This compact and low growing shrub has spreading branches and is deer resistant. It deals well with challenging soil conditions like compressed and wet soil. When grown, expect heights from 3 to 6 feet and a width of 2 to 6 feet. Pollinators and songbirds love Dwarf Fothergilla.

Zone: 5-8
Color: White
Sun tolerance: Full sun to partial or dappled sunlight
Drought tolerance: Good tolerance after the plant is established
Soil type: Prefers good drainage and thrives in many soil types
Prune: Winter
Water: Weekly to maintain moist soil
When to plant: Early fall or early spring, depending on your hardiness zone

When you’ve planted your flowering shrubs and your landscape is popping with color, sit back and watch the show as butterflies, bees and hummingbirds swing by to check out your yard work.

7. Azalea (Rhododendron)

closeup of pink azalea flowers
Photo credit: Shutterstock

A flowering shrub for shade and foundation planting, azaleas give you exceptionally showy blooms in the spring. Great for borders, grouped plantings, and as a focal point. Low maintenance and resistant to rabbit damage. Leaves turn burgundy in the fall, so you get multi-season color.

This evergreen shrub grows from 2 to 4 feet tall and 3 to 5 feet across. Azaleas have an upright, loose habit. Azaleas attract bees but are poisonous to animals. Healthy, well-established plants in the right location do well with little interference. There are many cultivars to choose from, and it’s easy to find one suited to your microclimate.

Zone: 4-8
Colors: Pink, lavender, rose
Sun tolerance: Partial shade; the direct sun can burn leaves
Drought tolerance: Poor
Soil type: Rich and high in organic matter, slightly acidic, good drainage
Prune: Trim after blooming season
Water: Water weekly to keep the soil moist but not too wet
When to plant: Fall or early spring

8. Oakleaf hydrangea (Hydrangea quercifolia)

An oak leaf hydrangea's flowers are white and are are in cone-shaped groupings
Photo credit: Shutterstock 

Oakleaf hydrangeas are easy to grow and generally hardy when well-established. In late spring and throughout the summer, they erupt in pyramid-shaped clusters of white flowers that fade to pink. Foliage is dark green and leathery, turning deep red, orange, and rich mahogany in the fall. This low-maintenance flowering shrub is lovely in pollinator gardens.

It has an irregular, rounded shape and grows from 4 to 8 feet tall, and a slightly larger diameter. Attracts birds, butterflies, and pollinators. Mildly toxic.

Zone: 5-9
Color: White, cream, pink, lavender
Sun tolerance: Full sun to partial shade
Drought tolerance: Good, when established in a good location
Soil type: Slightly acidic, well-drained, rich
Prune: Late fall, early spring
Water: As needed or weekly, keep moist if possible
When to plant: In the spring, when safe from frost.

9. Red Twig Dogwood (Cornus alba)

branch, bush, siberian dogwood, cornus alba 'sibirica, nature, red, tree, full frame, plant, backgrounds | Pxfuel
Photo credit: pxfuel

Red twig dogwood is a beautiful flowering shrub that provides color and texture in all four seasons. Its variegated foliage is yellow-green with creamy edges. In spring, tiny bunches of white flowers come out, followed by a white or bluish drupe in the summer. After the leaves fall, you’ll get a showy display of vivid red bark against your winter backdrop.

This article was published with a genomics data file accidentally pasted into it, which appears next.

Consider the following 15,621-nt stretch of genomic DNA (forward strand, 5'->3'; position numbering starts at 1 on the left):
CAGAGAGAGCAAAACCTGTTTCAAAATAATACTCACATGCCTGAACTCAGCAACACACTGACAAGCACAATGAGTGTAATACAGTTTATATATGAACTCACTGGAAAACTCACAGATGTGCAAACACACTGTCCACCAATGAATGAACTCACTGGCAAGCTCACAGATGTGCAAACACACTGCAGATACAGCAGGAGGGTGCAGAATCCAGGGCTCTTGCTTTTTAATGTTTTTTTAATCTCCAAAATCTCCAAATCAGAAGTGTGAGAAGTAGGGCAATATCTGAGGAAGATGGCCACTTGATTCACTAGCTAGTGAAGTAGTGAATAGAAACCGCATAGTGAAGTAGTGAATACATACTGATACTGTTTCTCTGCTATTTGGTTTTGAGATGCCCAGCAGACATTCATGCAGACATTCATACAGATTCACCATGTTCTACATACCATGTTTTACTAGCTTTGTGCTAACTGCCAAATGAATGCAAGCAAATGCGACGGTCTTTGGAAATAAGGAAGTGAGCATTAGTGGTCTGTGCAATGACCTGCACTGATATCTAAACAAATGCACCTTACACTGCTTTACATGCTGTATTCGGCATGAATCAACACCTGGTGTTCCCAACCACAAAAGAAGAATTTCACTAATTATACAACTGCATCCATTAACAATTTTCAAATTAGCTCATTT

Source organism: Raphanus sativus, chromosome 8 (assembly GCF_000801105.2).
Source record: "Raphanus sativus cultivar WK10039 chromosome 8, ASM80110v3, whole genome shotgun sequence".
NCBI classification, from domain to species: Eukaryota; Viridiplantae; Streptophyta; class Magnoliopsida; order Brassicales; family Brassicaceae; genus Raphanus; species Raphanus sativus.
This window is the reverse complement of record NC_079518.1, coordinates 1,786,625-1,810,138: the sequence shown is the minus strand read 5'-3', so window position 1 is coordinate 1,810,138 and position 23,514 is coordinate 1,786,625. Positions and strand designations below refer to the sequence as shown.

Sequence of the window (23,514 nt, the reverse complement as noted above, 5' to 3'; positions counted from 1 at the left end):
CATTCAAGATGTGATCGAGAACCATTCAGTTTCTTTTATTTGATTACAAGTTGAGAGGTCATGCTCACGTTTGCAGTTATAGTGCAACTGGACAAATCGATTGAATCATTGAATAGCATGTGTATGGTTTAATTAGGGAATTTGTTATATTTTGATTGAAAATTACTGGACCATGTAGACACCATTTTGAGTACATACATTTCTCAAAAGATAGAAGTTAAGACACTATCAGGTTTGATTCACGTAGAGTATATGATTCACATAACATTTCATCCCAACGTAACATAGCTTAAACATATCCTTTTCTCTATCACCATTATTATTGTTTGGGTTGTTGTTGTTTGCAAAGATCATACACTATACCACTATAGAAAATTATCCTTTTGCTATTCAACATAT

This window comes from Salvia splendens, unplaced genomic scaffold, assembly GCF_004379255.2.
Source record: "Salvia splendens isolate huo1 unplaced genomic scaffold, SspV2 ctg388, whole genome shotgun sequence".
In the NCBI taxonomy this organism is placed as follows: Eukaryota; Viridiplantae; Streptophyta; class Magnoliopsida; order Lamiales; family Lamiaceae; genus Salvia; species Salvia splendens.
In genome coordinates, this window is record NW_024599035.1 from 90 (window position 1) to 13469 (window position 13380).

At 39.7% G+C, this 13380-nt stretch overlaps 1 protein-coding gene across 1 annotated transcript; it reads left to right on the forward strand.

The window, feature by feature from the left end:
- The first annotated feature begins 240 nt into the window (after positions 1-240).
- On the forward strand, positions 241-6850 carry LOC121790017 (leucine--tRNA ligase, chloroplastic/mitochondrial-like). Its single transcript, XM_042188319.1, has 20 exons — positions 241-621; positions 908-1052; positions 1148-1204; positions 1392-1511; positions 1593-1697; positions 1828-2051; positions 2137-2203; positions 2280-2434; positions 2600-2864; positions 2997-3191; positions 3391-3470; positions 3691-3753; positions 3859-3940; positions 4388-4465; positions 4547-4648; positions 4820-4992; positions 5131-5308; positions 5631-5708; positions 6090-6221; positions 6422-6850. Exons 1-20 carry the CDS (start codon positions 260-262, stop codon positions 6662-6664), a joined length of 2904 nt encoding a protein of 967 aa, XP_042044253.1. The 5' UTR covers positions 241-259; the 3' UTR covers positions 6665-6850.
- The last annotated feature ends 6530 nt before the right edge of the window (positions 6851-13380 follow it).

Resistant to deer, rabbits, and erosion, this plant attracts bees, butterflies, pollinators, and songbirds. It’s generally hardy with a slow growth rate, reaching a maximum height of 6 feet and a 12-foot circumference.

Zone: 3-7
Color: Red twigs, white flowers
Sun tolerance: Full sun to partial shade
Drought tolerance: No
Soil type: From clay to sand, slightly acidic or alkaline, moist, good drainage
Prune: Late winter or early spring
Water: Keep moist in dry weather; can tolerate intermittent dry and wet spells
When to plant: Spring

10. African Scurf Pea (Psoralea pinnata)

Closeup of the pink and white flowers of the African scurf pea flowering shrub.
Photo credit: Shutterstock

Perfect for hot, dry conditions, this shade-loving flowering shrub is a beautiful accent, hedge, and sensory garden element. It puts out a profusion of purple and white flowers in the spring that smell like grape soda. Hardy in hot and cold weather, this self-seeds and can be invasive. Pollinators, bees, and birds love the African scurf pea, while deer avoid it.

The shrub reaches 12 feet tall with an equal spread. This is an evergreen shrub with small, needle-like leaves that add a delicate texture to your garden. They are low-maintenance and handle windy or salty conditions.

Zone: 9-11
Colors: Purple and white
Sun tolerance: Full sun to partial shade
Drought tolerance: High
Soil type: Well-drained soil; does well in a variety of soil types and pH levels
Prune: After flowering
Water: Likes moderate moisture and can tolerate dry conditions when established
When to plant: Plant from seed in the spring

Get the most out of your garden with landscaping that includes color and texture throughout all four seasons. There’s an endless supply of flowering shrubs you can add to your softscape.

Make sure you choose plants that are native or adapted to your zone. This cuts down on water and fertilizer needs and protects your investment. Go ahead, explore what’s out there, and design the most amazing yard to invite the neighbors — in this case, butterflies, bees, and hummingbirds.

Main Image Credit: Flowering shrubs, by Alan Charky, Pexels

Tamiko Wilie

Tamiko Wilie

Tamiko Willie is a sailor with a green thumb. She loves finding community-based solutions to problems, kayaking, and devouring her husband’s amazing food.